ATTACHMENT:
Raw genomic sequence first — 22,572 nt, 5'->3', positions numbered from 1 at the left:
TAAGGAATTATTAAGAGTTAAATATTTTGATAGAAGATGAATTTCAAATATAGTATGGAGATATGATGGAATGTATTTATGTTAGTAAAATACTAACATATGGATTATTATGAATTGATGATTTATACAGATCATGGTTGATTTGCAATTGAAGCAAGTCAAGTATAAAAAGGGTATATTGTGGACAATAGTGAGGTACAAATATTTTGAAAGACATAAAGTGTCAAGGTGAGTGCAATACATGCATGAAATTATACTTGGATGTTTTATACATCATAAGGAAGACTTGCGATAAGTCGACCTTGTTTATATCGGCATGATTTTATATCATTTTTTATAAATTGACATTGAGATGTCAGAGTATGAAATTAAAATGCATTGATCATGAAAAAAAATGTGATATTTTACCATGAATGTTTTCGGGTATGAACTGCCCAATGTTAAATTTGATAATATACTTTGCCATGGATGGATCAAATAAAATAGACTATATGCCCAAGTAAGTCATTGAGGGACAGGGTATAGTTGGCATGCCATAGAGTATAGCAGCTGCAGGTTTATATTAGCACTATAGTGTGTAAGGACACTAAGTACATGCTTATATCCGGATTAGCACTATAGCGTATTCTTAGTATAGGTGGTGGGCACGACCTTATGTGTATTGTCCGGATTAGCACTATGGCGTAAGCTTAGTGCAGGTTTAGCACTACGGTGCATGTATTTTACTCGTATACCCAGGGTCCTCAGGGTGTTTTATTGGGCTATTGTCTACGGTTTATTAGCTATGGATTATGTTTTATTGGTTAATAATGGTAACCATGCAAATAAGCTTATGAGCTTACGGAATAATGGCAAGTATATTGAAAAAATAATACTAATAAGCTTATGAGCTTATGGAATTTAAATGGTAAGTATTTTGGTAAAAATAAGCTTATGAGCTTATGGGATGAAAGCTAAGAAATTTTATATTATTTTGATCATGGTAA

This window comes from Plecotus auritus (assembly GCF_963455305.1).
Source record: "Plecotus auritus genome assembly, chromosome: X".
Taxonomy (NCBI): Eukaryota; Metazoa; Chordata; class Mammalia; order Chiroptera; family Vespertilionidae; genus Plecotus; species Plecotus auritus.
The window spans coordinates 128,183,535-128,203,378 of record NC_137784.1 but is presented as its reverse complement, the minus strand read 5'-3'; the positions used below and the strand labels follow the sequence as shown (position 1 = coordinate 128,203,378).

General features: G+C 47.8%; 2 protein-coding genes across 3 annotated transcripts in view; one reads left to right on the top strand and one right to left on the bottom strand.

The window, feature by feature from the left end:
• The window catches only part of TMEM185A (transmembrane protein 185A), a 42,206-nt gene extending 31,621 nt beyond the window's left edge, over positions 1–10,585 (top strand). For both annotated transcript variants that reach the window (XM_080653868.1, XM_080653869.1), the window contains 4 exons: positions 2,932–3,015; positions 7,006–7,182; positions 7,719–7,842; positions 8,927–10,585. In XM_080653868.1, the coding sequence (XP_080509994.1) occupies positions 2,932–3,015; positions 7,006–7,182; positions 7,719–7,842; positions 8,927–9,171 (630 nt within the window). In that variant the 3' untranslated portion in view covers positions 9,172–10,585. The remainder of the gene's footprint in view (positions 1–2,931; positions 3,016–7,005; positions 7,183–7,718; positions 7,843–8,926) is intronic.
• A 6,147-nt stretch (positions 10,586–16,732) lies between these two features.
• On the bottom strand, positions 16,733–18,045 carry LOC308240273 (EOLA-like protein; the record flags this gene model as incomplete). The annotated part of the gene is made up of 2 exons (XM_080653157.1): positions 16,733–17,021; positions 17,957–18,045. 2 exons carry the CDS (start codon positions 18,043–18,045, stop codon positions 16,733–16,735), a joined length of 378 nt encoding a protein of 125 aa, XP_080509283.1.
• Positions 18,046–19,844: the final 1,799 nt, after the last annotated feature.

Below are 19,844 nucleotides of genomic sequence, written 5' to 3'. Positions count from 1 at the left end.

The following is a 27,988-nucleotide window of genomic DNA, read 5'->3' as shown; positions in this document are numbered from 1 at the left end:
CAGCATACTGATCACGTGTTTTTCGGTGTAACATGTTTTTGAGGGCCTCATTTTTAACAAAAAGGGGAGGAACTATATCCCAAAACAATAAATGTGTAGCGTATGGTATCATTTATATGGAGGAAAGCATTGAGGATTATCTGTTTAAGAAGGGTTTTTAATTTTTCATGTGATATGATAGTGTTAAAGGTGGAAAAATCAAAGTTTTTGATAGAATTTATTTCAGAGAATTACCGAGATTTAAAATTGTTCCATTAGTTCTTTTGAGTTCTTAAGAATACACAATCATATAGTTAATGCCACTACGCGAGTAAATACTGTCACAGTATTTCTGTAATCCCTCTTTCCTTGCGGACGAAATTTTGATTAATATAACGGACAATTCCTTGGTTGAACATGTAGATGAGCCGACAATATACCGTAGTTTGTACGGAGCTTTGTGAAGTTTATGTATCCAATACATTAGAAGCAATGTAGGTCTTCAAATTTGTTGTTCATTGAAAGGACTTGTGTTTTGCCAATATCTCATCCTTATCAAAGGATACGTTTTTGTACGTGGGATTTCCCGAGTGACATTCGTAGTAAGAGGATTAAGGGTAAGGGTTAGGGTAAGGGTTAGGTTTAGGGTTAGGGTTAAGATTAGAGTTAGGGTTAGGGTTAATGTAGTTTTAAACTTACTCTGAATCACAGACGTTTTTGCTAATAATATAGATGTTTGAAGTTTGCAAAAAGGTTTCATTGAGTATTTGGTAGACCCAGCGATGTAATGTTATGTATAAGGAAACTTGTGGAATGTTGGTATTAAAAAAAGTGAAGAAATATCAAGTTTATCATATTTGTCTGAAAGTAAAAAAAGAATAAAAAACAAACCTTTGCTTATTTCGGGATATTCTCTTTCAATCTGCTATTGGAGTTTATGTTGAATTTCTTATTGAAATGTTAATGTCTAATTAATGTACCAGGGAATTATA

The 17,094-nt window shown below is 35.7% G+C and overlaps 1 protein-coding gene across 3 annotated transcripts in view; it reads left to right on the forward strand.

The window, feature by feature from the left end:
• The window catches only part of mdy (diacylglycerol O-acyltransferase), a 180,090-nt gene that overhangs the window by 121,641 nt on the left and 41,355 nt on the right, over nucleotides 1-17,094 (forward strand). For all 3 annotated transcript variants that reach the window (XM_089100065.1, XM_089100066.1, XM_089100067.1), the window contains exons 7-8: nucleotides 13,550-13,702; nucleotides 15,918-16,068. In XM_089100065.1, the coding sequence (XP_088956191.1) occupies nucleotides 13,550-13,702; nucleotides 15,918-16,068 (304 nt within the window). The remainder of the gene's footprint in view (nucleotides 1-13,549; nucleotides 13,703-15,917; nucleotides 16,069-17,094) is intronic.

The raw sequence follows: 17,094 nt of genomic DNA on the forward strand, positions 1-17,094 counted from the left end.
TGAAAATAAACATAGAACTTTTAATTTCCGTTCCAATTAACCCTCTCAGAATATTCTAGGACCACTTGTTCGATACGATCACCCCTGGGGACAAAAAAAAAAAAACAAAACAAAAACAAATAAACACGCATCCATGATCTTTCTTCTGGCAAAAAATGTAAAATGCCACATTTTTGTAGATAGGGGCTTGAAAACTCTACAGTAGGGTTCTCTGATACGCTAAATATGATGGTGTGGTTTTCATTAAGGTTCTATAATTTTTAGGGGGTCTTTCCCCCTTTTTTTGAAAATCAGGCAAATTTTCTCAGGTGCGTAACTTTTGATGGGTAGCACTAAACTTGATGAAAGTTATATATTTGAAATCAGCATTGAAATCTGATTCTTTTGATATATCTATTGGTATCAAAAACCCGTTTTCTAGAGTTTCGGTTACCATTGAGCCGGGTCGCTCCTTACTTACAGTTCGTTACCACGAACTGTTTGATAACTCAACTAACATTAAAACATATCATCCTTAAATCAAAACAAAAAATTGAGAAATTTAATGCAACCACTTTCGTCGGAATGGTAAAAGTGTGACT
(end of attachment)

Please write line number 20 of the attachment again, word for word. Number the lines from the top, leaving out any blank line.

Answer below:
TGAAAATAAACATAGAACTTTTAATTTCCGTTCCAATTAACCCTCTCAGAATATTCTAGGACCACTTGTTCGATACGATCACCCCTGGGGACAAAAAAAAAAAAACAAAACAAAAACAAATAAACACGCATCCATGATCTTTCTTCTGGCAAAAAATGTAAAATGCCACATTTTTGTAGATAGGGGCTTGAAAACTCTACAGTAGGGTTCTCTGATACGCTAAATATGATGGTGTGGTTTTCATTAAGGTTCTATAATTTTTAGGGGGTCTTTCCCCCTTTTTTTGAAAATCAGGCAAATTTTCTCAGGTGCGTAACTTTTGATGGGTAGCACTAAACTTGATGAAAGTTATATATTTGAAATCAGCATTGAAATCTGATTCTTTTGATATATCTATTGGTATCAAAAACCCGTTTTCTAGAGTTTCGGTTACCATTGAGCCGGGTCGCTCCTTACTTACAGTTCGTTACCACGAACTGTTTGATAACTCAACTAACATTAAAACATATCATCCTTAAATCAAAACAAAAAATTGAGAAATTTAATGCAACCACTTTCGTCGGAATGGTAAAAGTGTGACT